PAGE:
Decision On Midway Transmission Lines Could Come As Soon As Mid-March

The choice to place high voltage transmission lines overhead or underground through Midway is getting close to a decision point. Rocky Mountain Power hopes to have bids to place lines underground by the end of February, leaving Midway about a month to finalize funding to bury the lines.

In December Midway’s City Council unanimously voted to approve the joint conditional use permit submitted by Rocky Mountain Power and Heber Light & Power to construct new transmission lines to carry power through the southern portion of Midway. The approval was conditional on a few items, the key one being that the lines be buried, if Midway can secure the funds to pay for the additional costs.

Rocky Mountain Power spokesperson Spencer Hall says the power company is working to provide Midway City with competitive bids to bury the lines underground, one of the stipulations provided as part of the conditional use permit.

“We’re following all the requirements of the conditional use permit,” Hall explains. “Bids are out, they have to be in by the end of the month and then we’ll deliver those costs to Midway, and then they have two weeks to decide what to do with that. If they want to pursue it or if they don’t.”

Rocky Mountain Power expects to have those bids in by the end of February or the very early part of March. They’re hopeful that they’ll be able to get the three bids requested by Midway in their conditional use permit. The transmission line brings connectivity for Rocky Mountain Power customers from Utah County to Park City, improving reliability.

“We’ve been working with Heber Light & Power for a couple of years on this project, and so these are not Rocky Mountain Power customers but through our transmission line we serve power to some of these regional co-ops and municipal power companies,” Hall said. “So, helping them meet their power needs is a priority for us, and we want Heber and Midway to get the result that they want.”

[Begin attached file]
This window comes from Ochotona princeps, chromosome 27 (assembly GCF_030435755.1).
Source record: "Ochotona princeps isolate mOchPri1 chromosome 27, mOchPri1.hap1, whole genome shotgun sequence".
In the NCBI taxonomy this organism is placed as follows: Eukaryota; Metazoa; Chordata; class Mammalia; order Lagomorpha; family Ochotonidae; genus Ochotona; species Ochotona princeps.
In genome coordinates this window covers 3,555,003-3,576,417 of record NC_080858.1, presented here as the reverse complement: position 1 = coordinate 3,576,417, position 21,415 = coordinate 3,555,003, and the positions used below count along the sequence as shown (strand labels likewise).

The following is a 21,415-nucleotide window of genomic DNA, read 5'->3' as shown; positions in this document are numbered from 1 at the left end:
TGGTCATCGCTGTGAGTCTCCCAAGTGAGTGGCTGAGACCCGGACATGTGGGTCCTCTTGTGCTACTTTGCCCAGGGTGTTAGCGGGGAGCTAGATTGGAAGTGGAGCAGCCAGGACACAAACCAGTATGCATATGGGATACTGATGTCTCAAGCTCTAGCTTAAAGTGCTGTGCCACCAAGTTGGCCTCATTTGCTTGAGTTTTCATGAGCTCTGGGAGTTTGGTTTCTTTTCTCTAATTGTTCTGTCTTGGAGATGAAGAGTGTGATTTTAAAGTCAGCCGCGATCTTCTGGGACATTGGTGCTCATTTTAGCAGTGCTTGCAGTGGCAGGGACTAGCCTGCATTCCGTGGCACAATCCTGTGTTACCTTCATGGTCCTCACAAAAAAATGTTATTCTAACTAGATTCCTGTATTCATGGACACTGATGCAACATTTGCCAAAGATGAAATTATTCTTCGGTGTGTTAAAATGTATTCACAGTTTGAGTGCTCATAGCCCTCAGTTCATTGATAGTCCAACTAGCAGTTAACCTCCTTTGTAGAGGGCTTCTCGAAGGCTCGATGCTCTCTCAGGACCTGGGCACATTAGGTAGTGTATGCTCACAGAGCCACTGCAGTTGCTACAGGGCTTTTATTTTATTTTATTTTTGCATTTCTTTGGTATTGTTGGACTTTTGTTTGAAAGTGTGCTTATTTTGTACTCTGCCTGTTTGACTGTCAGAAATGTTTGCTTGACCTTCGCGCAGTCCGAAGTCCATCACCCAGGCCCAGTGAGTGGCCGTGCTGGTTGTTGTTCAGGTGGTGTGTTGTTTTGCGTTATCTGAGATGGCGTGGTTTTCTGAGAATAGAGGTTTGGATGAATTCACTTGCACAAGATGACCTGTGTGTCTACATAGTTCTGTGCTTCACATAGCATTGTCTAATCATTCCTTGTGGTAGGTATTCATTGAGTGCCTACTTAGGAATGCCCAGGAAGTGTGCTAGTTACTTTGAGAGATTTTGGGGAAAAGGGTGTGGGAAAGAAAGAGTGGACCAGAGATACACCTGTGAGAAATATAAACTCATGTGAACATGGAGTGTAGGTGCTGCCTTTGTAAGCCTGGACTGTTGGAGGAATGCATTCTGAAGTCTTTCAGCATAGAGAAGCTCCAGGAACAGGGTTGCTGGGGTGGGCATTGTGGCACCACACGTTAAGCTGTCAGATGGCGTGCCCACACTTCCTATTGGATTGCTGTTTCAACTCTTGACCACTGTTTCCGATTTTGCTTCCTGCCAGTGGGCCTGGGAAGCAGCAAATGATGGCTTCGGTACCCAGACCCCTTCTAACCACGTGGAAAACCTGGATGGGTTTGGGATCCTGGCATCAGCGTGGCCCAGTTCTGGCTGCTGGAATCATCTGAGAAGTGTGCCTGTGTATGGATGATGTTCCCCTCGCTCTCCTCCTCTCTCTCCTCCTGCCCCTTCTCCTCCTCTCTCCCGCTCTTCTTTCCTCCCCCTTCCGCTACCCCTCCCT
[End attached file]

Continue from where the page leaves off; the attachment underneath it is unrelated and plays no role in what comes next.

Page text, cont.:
Rocky Mountain Power requires that the difference in cost for modifications to projects must be paid for by the requesting entity.

“We offer developers, cities, those who have power needs—which is currently the case in the Heber Valley—if they would like to do modifications to the line beyond what is the least cost option, those costs need to be incurred by the community, or the developer, or the resident whoever is asking for those additionality’s,” Hall continued. “In this case to go underground does cost quite a bit more and so we’re getting those bids back for the city and then they’ll be able to decide if that’s something they want to pursue.”

Once Midway City receives the bid they will be on the clock. Midway City does not have the necessary liquid funds to pay for the project costs upfront, upfront payment is another requirement of Rocky Mountain Power.

However, Heber Light & Power, the local energy co-op partly owned by Midway could pay to bury the lines. If Heber Light & Power chose to cover the costs upfront, Midway residents would pay the company back, likely in the form of a monthly fee on their utility bills. In a professionally administered survey, 70% of responding residents supported burying the line, accepting that their utility bill would increase.

The Heber Light & Power board has not yet decided if they will supply the funding and are likely waiting to know the cost of the project before voting.

Additionally, within the same two-week window the grassroots organization Valley Opposition to Large Transmission Lines or VOLT will need to finish fundraising to partially pay for the underground project. In the December conditional use permit, Midway City Council required VOLT to raise $1.5 million to go towards the cost to bury the lines. The organization has raised around $533,000, according to their fundraising website WeLoveMidway.org

Hall says that if for some reason after two weeks Midway is unable or unwilling to pay for the costs to bury the lines Rocky Mountain Power will move forward placing the lines overhead.

“We have timetables, and we have a statutory obligation to provide service in a certain window,” Hall explained. “So, we have to set deadlines and we have to set expectations. We have requirements for ordering equipment, procurement all those different kinds of things, labor. As we do our forecasting, we have to have those things moving forward one way or another. That’s where some of those filings and things come in. But like I say the bottom line is we want every community to have the results that they want, in this case we want Midway to be able to get the result that their residents want.”

The transmission line project through Midway either overhead or underground will begin this summer, with project timelines to be rolled out in the future.

Read the original story at KPCW.org